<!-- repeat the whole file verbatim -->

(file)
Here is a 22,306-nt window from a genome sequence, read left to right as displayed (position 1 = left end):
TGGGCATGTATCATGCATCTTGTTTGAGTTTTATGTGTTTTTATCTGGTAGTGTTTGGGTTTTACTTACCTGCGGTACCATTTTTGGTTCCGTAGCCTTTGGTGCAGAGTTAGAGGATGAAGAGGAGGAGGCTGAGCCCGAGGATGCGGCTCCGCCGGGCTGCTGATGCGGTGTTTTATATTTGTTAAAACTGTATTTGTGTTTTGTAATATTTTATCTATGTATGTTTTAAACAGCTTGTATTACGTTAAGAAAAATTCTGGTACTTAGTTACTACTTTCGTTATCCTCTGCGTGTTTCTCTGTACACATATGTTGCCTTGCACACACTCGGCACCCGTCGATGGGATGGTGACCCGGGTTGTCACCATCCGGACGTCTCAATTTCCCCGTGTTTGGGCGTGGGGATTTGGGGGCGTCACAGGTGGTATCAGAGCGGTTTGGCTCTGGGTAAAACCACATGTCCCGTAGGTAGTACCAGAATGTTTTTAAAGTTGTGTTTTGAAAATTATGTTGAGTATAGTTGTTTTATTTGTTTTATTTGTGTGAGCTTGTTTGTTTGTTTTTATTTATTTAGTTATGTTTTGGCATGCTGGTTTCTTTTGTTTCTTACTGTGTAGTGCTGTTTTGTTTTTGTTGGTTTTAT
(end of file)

Here is a 22,306-nt window from a genome sequence, read left to right as displayed (position 1 = left end):
TGGGCATGTATCATGCATCTTGTTTGAGTTTTATGTGTTTTTATCTGGTAGTGTTTGGGTTTTACTTACCTGCGGTACCATTTTTGGTTCCGTAGCCTTTGGTGCAGAGTTAGAGGATGAAGAGGAGGAGGCTGAGCCCGAGGATGCGGCTCCGCCGGGCTGCTGATGCGGTGTTTTATATTTGTTAAAACTGTATTTGTGTTTTGTAATATTTTATCTATGTATGTTTTAAACAGCTTGTATTACGTTAAGAAAAATTCTGGTACTTAGTTACTACTTTCGTTATCCTCTGCGTGTTTCTCTGTACACATATGTTGCCTTGCACACACTCGGCACCCGTCGATGGGATGGTGACCCGGGTTGTCACCATCCGGACGTCTCAATTTCCCCGTGTTTGGGCGTGGGGATTTGGGGGCGTCACAGGTGGTATCAGAGCGGTTTGGCTCTGGGTAAAACCACATGTCCCGTAGGTAGTACCAGAATGTTTTTAAAGTTGTGTTTTGAAAATTATGTTGAGTATAGTTGTTTTATTTGTTTTATTTGTGTGAGCTTGTTTGTTTGTTTTTATTTATTTAGTTATGTTTTGGCATGCTGGTTTCTTTTGTTTCTTACTGTGTAGTGCTGTTTTGTTTTTGTTGGTTTTAT